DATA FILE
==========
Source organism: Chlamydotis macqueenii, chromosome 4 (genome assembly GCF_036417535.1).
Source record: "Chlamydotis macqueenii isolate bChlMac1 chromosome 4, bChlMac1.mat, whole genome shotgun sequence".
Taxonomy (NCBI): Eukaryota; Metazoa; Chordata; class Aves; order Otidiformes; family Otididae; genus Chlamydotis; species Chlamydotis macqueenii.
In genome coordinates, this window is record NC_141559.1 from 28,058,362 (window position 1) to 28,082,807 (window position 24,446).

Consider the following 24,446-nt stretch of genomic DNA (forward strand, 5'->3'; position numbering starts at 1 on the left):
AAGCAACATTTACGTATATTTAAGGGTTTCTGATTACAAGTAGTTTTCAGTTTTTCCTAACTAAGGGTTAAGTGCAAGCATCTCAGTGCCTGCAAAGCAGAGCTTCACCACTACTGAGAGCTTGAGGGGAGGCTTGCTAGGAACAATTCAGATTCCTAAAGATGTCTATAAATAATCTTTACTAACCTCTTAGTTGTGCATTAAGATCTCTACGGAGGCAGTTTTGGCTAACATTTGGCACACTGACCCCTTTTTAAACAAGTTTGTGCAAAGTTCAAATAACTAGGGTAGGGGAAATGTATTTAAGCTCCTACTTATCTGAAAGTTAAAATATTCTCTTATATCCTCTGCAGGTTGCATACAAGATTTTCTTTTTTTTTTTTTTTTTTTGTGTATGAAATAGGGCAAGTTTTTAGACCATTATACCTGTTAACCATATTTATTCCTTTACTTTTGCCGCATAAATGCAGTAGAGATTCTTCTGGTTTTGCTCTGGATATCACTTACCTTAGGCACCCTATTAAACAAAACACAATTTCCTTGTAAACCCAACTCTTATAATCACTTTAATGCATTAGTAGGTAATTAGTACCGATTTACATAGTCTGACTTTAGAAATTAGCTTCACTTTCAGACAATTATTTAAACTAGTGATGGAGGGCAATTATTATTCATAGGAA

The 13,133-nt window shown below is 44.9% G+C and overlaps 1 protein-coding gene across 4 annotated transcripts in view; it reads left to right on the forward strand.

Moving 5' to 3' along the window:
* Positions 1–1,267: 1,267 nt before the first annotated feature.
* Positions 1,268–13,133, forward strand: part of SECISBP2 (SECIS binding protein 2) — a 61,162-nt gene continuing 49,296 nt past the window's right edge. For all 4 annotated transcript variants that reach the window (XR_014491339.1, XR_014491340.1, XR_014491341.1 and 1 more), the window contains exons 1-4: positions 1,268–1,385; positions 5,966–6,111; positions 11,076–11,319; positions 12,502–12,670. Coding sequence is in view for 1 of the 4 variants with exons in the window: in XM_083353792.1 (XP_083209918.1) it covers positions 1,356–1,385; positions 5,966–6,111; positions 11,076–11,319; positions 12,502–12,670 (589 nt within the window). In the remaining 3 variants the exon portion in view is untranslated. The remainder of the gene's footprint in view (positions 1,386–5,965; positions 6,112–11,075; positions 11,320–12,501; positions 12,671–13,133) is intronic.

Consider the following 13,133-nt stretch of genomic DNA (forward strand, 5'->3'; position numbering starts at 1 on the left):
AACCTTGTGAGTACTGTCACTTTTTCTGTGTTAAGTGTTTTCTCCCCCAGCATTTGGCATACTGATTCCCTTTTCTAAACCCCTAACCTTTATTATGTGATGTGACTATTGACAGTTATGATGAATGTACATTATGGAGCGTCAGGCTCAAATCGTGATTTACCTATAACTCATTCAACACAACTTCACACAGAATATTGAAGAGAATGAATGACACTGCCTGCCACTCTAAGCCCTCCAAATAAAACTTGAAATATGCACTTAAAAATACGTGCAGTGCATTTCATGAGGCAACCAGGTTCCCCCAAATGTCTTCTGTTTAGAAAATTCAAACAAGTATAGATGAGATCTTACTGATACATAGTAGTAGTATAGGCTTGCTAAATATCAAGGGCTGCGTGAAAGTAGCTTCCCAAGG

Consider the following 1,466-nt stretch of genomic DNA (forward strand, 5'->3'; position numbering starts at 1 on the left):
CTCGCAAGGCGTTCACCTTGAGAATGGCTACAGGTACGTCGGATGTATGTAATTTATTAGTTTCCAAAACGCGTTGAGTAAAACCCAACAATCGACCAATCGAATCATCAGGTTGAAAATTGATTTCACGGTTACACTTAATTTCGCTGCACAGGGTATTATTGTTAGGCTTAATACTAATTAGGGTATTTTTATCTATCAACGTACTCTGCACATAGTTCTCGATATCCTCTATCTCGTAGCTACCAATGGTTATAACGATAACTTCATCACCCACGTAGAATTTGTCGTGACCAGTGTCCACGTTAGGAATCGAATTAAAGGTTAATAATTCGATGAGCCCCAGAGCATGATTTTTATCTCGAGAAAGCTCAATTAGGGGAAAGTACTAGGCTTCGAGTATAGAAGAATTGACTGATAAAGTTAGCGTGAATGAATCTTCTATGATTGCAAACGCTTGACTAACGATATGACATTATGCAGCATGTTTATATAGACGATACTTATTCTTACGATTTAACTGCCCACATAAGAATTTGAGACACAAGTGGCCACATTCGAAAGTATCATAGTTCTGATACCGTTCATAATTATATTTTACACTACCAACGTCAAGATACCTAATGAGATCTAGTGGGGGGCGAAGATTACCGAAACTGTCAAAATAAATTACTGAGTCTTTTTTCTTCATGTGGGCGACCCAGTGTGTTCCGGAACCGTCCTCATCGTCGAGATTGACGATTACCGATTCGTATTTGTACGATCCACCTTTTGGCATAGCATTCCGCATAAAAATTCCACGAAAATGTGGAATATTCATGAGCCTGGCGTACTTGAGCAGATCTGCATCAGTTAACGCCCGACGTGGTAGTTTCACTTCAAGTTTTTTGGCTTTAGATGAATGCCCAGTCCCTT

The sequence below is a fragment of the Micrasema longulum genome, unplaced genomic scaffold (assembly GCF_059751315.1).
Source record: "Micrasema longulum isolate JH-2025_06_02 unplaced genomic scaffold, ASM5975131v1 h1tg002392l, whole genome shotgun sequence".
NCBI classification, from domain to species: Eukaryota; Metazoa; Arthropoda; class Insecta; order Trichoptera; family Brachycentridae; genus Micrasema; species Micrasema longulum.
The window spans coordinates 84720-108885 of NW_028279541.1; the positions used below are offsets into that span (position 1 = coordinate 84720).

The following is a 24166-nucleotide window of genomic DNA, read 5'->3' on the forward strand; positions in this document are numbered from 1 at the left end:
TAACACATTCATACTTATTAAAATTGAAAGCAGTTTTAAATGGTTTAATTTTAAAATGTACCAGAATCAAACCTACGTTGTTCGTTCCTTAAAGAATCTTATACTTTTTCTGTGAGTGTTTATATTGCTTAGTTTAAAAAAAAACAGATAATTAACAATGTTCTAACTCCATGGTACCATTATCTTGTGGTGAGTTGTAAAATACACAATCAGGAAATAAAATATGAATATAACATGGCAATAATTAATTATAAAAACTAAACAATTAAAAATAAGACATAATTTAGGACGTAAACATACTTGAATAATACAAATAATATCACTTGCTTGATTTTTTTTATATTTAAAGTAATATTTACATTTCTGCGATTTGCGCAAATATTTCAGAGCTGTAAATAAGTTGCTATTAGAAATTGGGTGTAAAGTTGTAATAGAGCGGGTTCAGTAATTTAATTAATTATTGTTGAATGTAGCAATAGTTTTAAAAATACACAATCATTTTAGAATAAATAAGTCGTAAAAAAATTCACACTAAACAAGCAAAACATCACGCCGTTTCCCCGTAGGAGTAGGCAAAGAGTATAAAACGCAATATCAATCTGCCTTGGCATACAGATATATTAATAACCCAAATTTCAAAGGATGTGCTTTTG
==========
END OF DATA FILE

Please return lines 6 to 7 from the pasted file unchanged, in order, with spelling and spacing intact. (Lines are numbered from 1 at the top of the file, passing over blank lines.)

AAGCAACATTTACGTATATTTAAGGGTTTCTGATTACAAGTAGTTTTCAGTTTTTCCTAACTAAGGGTTAAGTGCAAGCATCTCAGTGCCTGCAAAGCAGAGCTTCACCACTACTGAGAGCTTGAGGGGAGGCTTGCTAGGAACAATTCAGATTCCTAAAGATGTCTATAAATAATCTTTACTAACCTCTTAGTTGTGCATTAAGATCTCTACGGAGGCAGTTTTGGCTAACATTTGGCACACTGACCCCTTTTTAAACAAGTTTGTGCAAAGTTCAAATAACTAGGGTAGGGGAAATGTATTTAAGCTCCTACTTATCTGAAAGTTAAAATATTCTCTTATATCCTCTGCAGGTTGCATACAAGATTTTCTTTTTTTTTTTTTTTTTTTGTGTATGAAATAGGGCAAGTTTTTAGACCATTATACCTGTTAACCATATTTATTCCTTTACTTTTGCCGCATAAATGCAGTAGAGATTCTTCTGGTTTTGCTCTGGATATCACTTACCTTAGGCACCCTATTAAACAAAACACAATTTCCTTGTAAACCCAACTCTTATAATCACTTTAATGCATTAGTAGGTAATTAGTACCGATTTACATAGTCTGACTTTAGAAATTAGCTTCACTTTCAGACAATTATTTAAACTAGTGATGGAGGGCAATTATTATTCATAGGAA

The 13,133-nt window shown below is 44.9% G+C and overlaps 1 protein-coding gene across 4 annotated transcripts in view; it reads left to right on the forward strand.